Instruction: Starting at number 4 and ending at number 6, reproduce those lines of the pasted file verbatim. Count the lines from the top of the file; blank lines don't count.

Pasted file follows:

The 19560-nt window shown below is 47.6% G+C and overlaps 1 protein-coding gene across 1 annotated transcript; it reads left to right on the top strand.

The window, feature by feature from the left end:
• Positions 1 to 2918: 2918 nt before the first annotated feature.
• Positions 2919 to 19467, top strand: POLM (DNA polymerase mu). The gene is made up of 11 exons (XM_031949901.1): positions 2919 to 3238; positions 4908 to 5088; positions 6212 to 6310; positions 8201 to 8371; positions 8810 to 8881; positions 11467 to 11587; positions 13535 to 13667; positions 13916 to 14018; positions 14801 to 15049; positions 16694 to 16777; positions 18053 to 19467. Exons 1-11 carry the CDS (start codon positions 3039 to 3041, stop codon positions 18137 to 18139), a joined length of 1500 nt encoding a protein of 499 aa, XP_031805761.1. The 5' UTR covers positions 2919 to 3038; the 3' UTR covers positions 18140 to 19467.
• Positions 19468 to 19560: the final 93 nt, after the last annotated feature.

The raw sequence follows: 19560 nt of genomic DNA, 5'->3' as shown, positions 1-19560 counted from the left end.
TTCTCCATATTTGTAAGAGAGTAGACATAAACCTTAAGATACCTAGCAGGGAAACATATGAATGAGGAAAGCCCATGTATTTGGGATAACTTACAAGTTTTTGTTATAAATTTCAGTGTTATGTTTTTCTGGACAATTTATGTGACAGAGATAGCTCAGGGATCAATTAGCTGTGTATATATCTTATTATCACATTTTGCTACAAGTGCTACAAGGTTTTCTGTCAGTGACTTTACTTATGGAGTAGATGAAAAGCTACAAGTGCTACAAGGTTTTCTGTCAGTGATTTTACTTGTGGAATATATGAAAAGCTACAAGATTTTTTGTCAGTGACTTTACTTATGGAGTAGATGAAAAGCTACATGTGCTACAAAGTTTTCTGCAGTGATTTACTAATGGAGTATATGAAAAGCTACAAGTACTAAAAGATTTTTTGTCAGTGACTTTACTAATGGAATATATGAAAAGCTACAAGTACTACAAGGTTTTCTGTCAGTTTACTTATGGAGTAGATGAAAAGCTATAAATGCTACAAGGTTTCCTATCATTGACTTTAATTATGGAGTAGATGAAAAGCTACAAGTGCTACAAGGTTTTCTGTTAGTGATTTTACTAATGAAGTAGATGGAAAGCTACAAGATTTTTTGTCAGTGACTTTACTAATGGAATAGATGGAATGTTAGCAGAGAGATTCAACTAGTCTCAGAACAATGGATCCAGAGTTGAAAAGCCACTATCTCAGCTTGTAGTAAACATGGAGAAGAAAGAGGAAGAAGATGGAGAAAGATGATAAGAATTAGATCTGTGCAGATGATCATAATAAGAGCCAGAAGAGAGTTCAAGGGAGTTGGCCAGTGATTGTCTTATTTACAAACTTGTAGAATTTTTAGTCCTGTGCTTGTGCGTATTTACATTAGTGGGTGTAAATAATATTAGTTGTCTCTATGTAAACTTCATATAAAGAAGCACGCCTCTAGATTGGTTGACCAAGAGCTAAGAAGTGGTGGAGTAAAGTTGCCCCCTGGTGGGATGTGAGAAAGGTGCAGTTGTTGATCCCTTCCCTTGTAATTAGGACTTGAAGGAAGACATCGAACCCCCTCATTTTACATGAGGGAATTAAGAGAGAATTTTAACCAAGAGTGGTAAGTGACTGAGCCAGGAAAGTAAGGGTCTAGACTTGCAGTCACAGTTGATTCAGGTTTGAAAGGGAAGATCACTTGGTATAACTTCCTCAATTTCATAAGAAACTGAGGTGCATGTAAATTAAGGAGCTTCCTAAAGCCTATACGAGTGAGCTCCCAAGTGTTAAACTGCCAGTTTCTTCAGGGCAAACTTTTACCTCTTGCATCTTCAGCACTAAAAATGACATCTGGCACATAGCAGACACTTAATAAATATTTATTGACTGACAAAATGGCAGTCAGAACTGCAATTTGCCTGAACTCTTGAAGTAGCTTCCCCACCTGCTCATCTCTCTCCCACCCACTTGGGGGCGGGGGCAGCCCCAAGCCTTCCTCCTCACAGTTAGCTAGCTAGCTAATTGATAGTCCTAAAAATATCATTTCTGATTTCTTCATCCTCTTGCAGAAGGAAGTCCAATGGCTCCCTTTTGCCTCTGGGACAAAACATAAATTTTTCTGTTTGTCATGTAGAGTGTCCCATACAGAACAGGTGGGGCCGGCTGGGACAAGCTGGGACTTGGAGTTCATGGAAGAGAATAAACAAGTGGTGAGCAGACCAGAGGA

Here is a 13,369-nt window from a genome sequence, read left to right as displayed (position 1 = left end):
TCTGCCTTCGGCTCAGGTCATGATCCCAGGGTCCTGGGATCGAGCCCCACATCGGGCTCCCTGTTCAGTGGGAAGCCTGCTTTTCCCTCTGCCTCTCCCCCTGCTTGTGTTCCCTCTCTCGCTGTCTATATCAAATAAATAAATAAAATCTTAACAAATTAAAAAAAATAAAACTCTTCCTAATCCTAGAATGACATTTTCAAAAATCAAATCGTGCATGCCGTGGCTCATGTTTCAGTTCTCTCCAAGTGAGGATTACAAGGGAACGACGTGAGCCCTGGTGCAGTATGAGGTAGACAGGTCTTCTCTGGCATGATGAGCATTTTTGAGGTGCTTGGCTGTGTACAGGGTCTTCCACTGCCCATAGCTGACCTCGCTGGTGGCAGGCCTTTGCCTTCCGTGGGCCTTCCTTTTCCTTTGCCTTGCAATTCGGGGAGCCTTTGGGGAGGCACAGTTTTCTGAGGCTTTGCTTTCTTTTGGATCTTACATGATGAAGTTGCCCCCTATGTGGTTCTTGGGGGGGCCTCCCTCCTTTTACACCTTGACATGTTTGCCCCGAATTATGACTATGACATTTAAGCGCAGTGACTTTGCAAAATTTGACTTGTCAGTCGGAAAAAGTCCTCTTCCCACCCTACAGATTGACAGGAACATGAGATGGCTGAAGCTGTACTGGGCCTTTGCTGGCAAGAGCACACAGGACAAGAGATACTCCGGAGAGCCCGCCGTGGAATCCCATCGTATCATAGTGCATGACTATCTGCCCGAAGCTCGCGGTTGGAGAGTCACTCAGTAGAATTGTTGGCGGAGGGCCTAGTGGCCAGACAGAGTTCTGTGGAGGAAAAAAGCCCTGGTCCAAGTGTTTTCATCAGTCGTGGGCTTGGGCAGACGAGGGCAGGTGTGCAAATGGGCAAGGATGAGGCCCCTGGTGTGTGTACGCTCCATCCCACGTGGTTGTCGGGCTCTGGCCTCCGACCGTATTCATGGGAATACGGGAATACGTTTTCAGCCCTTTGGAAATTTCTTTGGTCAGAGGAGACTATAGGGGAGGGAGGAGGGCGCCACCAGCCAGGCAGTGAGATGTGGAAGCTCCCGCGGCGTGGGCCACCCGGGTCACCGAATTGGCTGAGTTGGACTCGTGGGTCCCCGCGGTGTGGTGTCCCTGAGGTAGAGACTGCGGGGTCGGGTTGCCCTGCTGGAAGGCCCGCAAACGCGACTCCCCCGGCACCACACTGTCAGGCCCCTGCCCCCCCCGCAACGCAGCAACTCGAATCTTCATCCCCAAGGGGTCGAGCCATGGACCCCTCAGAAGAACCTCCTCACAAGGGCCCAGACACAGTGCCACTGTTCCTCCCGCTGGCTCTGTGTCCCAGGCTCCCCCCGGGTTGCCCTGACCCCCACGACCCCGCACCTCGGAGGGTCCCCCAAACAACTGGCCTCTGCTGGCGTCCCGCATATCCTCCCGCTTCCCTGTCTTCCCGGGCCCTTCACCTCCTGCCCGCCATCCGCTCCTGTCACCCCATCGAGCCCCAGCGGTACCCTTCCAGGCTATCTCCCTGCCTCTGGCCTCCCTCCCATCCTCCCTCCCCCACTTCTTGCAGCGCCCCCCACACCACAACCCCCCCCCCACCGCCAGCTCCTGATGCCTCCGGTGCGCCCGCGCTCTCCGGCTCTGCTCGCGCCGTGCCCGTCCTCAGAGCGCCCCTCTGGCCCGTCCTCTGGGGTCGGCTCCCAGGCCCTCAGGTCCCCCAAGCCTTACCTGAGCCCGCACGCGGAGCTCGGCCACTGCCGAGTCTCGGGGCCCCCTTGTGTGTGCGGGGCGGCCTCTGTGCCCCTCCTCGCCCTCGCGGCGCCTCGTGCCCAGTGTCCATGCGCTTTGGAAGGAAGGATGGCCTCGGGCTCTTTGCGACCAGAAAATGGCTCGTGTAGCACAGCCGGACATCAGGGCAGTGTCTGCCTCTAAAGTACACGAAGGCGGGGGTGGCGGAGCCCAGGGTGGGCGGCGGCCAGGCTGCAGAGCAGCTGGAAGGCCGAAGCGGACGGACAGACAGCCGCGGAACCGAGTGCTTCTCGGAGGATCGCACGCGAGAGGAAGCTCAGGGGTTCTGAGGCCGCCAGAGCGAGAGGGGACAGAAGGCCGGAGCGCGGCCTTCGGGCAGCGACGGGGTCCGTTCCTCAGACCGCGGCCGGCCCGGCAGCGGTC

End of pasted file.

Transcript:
• Positions 2919 to 19467, top strand: POLM (DNA polymerase mu). The gene is made up of 11 exons (XM_031949901.1): positions 2919 to 3238; positions 4908 to 5088; positions 6212 to 6310; positions 8201 to 8371; positions 8810 to 8881; positions 11467 to 11587; positions 13535 to 13667; positions 13916 to 14018; positions 14801 to 15049; positions 16694 to 16777; positions 18053 to 19467. Exons 1-11 carry the CDS (start codon positions 3039 to 3041, stop codon positions 18137 to 18139), a joined length of 1500 nt encoding a protein of 499 aa, XP_031805761.1. The 5' UTR covers positions 2919 to 3038; the 3' UTR covers positions 18140 to 19467.
• Positions 19468 to 19560: the final 93 nt, after the last annotated feature.

The raw sequence follows: 19560 nt of genomic DNA, 5'->3' as shown, positions 1-19560 counted from the left end.